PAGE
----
Appeal from the United States Court of Appeals for Veterans Claims in Case No. 08-223, Judge William A. Moorman.
The opinion of the court was delivered by: Bryson, Circuit Judge.
Before BRYSON, GAJARSA, and MOORE, Circuit Judges.
Opinion for the court filed by Circuit Judge BRYSON.
Dissenting opinion filed by Circuit Judge GAJARSA.
This case requires us to construe one of the statutes providing benefits for disabled veterans. The issue on appeal is whether the Court of Appeals for Veterans Claims ("the Veterans Court") correctly interpreted a statute that provides additional monthly compensation to certain severely disabled veterans. We hold that it did, and we affirm.
Pursuant to congressional direction, the Department of Veterans Affairs ("DVA") has promulgated a "disability ratings schedule" that it uses to determine the level of a veteran's disability and thus the amount of the veteran's monthly disability benefits. The ratings in the table are based on the agency's assessment of the reduction in the average veteran's earning capacity that results from various service-connected injuries, diseases, or conditions.
38 U.S.C. § 1155; 38 C.F.R. § 4.1; see Guillory v. Shinseki, 603 F.3d 981, 983 (Fed. Cir. 2010). A particular disability can be rated in ten percent increments from 0% to 100% (total disability). The rating assigned to a particular disability under the ratings table is referred to as the schedular rating. The veteran's schedular rating governs the veteran's entitlement to compensation at the statutory levels provided in subsections 1114(a)--(j). A veteran rated at 10% has, on average, 90% of the earning capacity of a nondisabled individual and receives compensation at the rate established in subsection 1114(a). A veteran who is rated at 100% is deemed to be totally disabled and receives compensation at the rate established in subsection 1114(j).
Some disabled veterans have multiple service-connected disabilities. To determine the veteran's overall disability rating in such cases, the DVA rates each disabling condition individually (unless otherwise provided in the ratings schedule). 38 C.F.R. § 4.25; see Amberman v. Shinseki, 570 F.3d 1377, 1380 (Fed. Cir. 2009). The DVA then combines all the individual ratings, as directed by the "combined ratings table," 38 C.F.R. § 4.25, to calculate the veteran's combined disability rating. Compensation for the combined rating is then calculated according to the statutory schedule in section 1114.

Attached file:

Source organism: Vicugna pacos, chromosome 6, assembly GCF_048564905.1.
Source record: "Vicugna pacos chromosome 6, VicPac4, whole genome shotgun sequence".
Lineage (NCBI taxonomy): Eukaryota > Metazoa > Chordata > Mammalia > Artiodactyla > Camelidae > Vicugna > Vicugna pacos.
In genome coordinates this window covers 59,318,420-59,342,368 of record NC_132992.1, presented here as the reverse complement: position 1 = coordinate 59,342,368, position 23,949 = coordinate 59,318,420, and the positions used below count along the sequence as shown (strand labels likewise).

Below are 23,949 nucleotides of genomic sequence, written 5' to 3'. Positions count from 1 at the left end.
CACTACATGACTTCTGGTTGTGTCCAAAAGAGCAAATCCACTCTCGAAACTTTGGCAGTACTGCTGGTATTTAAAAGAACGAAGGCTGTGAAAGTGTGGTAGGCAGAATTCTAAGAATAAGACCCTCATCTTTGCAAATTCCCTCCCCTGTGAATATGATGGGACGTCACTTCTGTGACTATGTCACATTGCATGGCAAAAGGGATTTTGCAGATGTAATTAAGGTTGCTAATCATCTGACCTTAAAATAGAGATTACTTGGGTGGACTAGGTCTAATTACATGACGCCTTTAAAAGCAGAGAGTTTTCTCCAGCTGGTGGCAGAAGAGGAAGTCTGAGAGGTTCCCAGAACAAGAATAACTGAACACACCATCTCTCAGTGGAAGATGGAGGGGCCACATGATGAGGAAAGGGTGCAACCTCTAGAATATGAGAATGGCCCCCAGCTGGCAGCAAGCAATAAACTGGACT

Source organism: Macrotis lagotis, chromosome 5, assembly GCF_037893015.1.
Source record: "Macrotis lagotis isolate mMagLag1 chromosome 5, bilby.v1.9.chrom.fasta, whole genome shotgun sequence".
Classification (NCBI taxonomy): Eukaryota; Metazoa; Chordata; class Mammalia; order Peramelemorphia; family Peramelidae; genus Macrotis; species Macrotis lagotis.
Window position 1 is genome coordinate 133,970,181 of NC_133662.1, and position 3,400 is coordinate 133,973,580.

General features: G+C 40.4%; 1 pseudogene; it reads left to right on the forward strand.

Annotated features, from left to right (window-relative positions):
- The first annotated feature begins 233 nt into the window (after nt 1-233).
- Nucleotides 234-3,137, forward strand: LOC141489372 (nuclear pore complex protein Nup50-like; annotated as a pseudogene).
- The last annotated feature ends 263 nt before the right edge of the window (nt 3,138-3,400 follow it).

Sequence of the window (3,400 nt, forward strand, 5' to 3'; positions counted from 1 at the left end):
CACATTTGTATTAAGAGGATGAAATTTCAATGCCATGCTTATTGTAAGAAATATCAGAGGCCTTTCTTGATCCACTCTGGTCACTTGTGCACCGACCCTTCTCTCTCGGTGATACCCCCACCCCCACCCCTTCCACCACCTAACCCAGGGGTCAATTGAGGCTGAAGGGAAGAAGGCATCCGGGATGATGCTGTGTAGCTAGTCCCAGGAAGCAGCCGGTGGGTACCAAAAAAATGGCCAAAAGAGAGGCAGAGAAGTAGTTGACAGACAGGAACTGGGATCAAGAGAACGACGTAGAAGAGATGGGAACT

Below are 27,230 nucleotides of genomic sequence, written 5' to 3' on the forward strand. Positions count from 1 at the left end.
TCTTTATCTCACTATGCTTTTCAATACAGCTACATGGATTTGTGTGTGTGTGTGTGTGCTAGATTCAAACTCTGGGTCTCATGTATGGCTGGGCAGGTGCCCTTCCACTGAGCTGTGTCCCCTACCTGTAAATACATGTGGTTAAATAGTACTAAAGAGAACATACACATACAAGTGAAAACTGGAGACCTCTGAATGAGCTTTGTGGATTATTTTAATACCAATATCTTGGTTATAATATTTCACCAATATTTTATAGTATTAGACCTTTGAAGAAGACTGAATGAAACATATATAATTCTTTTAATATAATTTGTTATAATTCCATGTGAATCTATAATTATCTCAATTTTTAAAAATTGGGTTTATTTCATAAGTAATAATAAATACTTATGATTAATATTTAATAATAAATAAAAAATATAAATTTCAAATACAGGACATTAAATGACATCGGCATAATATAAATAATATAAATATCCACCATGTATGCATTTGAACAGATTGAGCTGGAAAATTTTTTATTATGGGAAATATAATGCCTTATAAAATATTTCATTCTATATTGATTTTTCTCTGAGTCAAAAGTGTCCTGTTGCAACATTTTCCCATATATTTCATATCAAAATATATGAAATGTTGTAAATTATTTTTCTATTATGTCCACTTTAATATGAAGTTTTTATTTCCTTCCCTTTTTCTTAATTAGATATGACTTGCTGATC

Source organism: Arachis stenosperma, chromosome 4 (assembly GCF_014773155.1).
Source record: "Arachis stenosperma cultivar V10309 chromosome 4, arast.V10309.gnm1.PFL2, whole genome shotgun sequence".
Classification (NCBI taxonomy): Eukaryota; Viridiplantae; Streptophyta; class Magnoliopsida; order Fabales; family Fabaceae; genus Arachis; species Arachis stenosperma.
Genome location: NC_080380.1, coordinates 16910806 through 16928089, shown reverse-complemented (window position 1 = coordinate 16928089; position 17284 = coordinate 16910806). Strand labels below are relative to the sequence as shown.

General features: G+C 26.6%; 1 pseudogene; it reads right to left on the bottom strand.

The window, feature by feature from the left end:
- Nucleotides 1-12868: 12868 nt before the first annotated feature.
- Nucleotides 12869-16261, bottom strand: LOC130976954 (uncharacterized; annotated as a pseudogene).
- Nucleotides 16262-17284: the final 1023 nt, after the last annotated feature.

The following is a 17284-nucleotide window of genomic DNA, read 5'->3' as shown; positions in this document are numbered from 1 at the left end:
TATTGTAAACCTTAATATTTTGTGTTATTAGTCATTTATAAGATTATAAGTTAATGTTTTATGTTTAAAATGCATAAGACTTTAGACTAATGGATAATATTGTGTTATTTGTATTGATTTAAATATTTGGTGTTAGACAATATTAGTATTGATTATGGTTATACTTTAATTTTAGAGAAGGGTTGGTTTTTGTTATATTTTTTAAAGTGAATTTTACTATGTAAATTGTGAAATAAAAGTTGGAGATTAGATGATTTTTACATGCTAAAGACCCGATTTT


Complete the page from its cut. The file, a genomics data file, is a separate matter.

In addition to having a schedular rating of 100%, a veteran can also be rated as totally disabled, and thus entitled to benefits at the statutory level for total disability, if the veteran is unable to maintain gainful employment as a result of service-connected disability. In that case, even if the veteran does not qualify for a schedular rating of 100%, the Secretary can rate the veteran as "totally disabled based on individual unemployability," a rating referred to as TDIU. 38 C.F.R. § 4.16(b). If the veteran's claim for a total disability rating predicated on TDIU is based on "one . . . disability," that disability must be ratable at 60% or more under the rating schedule. For the purpose of TDIU, "one disability" includes multiple disabilities resulting from a single accident and multiple disabilities affecting a single bodily system. Id. § 4.16(a).
Some exceptionally disabled veterans who are rated as totally disabled are entitled to extra monthly compensation over and above the "total" rate provided in 38 U.S.C. § 1114(j). This case requires us to construe one of those special monthly compensation provisions, 38 U.S.C. § 1114(s). That statute provides $320 in additional monthly compensation above the rate for total disability to a veteran with "a service-connected disability rated as total" if the veteran either has another independently rated disability or combination of disabilities rated at 60%, or is permanently housebound by reason of service-connected disability.
Appellant Lionel Guerra served on active duty in the United States Marine Corps from 1966 to 1968 and suffered service-connected injuries. Most of his injuries resulted from a single combat incident. The regional office awarded Mr. Guerra a 70% rating for an upper-extremity gunshot wound, a 70% rating for post-traumatic stress disorder, a 40% rating for injuries to his left leg and thigh, a 40% rating for injuries to his right leg and thigh, and a 30% rating for neuropathy. None of his disabilities is individually rated at 100%, but his individually rated disabilities combine to a rating of 100%,
i.e., total disability. His rating of total disability is not based on TDIU, however.
The Veterans Court held that Mr. Guerra did not meet the threshold
requirement for special monthly compensation under subsection 1114(s)
because none of his disabilities is independently rated as total. In
construing the statute, the court followed its earlier decision in
Bradley v. Peake, 22 Vet. App. 280, 289-90 (2008), in which the court
held that a veteran with a schedular
rating of total disability must have a single disability rated at 100%
in order to qualify for benefits under subsection 1114(s).*fn1
The court rejected the argument that a veteran is entitled to
benefits under subsection 1114(s) if the veteran suffers from several
disabilities, no one of which is rated at 100%, even if the veteran's
combined disability rating is 100%.
Mr. Guerra appeals, contending that benefits under subsection 1114(s) should be available to veterans who are rated as totally disabled, regardless of whether the veteran has a single disability rated at 100% or a combined rating of 100% ...